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Going into it with my eyes open turned out to be little defence: Dealing with an abusive partner

At one stage of my life, I was in an abusive relationship. This is something that some people know, and some people knew at the time. There were a lot of people who tried, in all sorts of ways, to persuade me to get out of it. And there were an awful lot of people who didn’t know anything at all, and assumed that everything must be rosy.

I knew it myself. I went into it open-eyed, but also sympathetic. I could see the damage that I thought caused it all. And understanding it – or thinking I understood it – made it difficult to condemn it. But what I eventually had to acknowledge is that understanding means nothing at all. I was never going to “fix” him, because his problems were personality-deep. It wasn’t damage that I could do a darn thing about.

During that time, I read a lot of articles about abusive relationships. I was extremely educated on exactly what was happening. In the end, they were what helped me to say no when I did. To resist giving in to the apologies and the romantic declarations.

I’d like to be able to help other people as well. Because in spite of all of the education, there was part of me that still saw our situation as different. That saw it as salvageable. Nobody can tell you to get out, but I want to lay all my cards on the table and state that no situation is different. It doesn’t matter how smart you are, how emotionally switched-on you are, or how much you tell your abusive partner what they’re doing to you.

If your partner is abusive – emotionally or physically, I think, though my experience is only of the former – then your only call is to get out. Particularly if, like me, you have a small child to think about. And maybe the effect of that break-up will help fix them somehow. Focus on that if you need to. But acknowledge that you are never, ever going to make them better by staying with them and letting them erode your self-confidence and subject you to what can be daily trauma.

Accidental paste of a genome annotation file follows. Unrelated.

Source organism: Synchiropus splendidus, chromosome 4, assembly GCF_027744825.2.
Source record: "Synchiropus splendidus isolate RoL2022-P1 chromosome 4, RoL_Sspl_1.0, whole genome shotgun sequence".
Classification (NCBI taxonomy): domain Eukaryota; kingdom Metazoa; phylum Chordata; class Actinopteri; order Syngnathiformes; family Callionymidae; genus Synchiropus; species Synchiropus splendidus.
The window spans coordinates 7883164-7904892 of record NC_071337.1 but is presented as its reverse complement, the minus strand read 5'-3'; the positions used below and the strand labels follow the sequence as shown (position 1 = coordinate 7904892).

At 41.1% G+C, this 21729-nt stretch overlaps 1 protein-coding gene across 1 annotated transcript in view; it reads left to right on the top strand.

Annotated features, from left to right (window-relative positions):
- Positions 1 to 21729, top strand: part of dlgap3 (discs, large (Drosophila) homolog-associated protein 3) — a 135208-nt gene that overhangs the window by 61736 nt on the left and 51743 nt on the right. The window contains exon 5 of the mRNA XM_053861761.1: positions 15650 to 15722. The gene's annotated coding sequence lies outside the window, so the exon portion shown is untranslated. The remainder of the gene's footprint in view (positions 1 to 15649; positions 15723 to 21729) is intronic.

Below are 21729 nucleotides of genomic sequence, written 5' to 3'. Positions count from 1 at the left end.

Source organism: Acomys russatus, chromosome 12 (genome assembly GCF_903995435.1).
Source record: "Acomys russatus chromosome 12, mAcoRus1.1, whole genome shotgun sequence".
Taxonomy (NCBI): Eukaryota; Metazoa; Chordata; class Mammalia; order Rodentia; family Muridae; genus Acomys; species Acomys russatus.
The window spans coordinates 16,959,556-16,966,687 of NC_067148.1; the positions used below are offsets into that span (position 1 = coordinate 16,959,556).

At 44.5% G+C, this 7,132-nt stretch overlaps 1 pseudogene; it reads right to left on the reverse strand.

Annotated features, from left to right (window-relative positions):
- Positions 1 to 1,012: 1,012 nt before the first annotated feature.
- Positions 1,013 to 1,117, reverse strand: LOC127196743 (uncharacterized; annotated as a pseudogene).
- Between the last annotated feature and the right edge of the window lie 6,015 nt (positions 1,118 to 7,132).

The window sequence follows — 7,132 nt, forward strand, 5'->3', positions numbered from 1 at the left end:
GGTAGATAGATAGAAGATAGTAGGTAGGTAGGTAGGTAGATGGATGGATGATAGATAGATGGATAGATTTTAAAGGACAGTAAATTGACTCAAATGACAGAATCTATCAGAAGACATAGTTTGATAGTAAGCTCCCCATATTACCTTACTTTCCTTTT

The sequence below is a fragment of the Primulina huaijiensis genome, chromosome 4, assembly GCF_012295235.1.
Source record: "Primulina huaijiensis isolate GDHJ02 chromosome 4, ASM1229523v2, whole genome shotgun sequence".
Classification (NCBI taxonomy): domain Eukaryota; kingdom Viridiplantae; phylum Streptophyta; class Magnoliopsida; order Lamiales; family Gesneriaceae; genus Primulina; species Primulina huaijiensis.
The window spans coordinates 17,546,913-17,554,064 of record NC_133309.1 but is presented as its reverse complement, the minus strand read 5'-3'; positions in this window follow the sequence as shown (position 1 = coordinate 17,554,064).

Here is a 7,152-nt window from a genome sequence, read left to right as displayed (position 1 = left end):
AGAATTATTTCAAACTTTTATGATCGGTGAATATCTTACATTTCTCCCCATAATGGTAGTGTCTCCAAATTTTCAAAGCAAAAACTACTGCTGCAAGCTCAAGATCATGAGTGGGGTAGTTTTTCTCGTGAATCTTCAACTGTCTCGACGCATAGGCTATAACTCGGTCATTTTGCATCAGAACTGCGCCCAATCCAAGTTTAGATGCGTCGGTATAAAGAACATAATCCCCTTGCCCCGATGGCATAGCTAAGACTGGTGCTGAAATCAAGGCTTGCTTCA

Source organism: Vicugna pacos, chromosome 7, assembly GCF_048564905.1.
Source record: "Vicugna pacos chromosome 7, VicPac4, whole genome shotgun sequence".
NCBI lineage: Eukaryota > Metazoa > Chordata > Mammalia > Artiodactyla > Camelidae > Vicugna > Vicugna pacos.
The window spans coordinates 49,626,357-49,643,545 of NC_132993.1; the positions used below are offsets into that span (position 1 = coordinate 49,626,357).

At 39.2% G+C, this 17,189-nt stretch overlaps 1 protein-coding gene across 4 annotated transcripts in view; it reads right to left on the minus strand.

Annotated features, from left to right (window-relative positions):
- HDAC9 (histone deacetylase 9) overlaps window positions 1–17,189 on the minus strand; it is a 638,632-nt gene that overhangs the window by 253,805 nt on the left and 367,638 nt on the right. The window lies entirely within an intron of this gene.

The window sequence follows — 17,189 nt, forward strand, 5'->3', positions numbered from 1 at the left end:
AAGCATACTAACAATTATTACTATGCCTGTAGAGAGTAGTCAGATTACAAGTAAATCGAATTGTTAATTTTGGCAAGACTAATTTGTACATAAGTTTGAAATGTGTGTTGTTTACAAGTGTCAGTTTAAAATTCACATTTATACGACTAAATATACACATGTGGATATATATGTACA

The narcissist

It wasn’t hard to establish that my ex was a narcissist. Even from an armchair-psychology point of view, it was pretty obvious. There wasn’t a single symptom he didn’t have. He was obsessed with self-image to the point where nothing would stand in the way of the latest self-indulgent purchase – whether that was a new car, new clothes, a holiday, sporting equipment, or some seriously expensive technology.

He would exaggerate his abilities, including telling little white lies about achievements. And when thwarted, he would behave in an extraordinarily arrogant way. I saw him do it to people – the sentences dripping with disdain – and I found it uncomfortable.

But the extent of these problems only became obvious when I began living with him.



The belief that you can fix them


Early on, I still thought I could help. I still thought I could fix. The subtle signs of things that were worse than I’d thought were things I thought I could manage. He was so very into me that I thought that alone made it worth it. And that’s the trouble with narcissists. It’s all full-on, intense attention, and it makes you feel like you’re connected in a way that ties you to them. By the time the worries start to surface, you feel like you understand them uniquely, and ought to give them a chance.

And there were some worries, even early on. The extravagant generosity he portrayed in the first months of dating rapidly fell away, and instead, I began to realise that I was footing the bill for everything. Because I hate the idea of girls being bought everything by menfolk, that suited me for a while. Until it became obvious that the borrowing of money wasn’t going to stop.

But I wasn’t allowed to get tough about money. He had two tools he would use to take down any complaints: the first, that every so often he would in fact buy me something. It would never be anything useful, or anything I’d asked for. It would specifically be something that he thought I ought to wear. Something that made me look “ladylike” in his eyes. Something that was “nicer than my current dresses” or whatever it might be.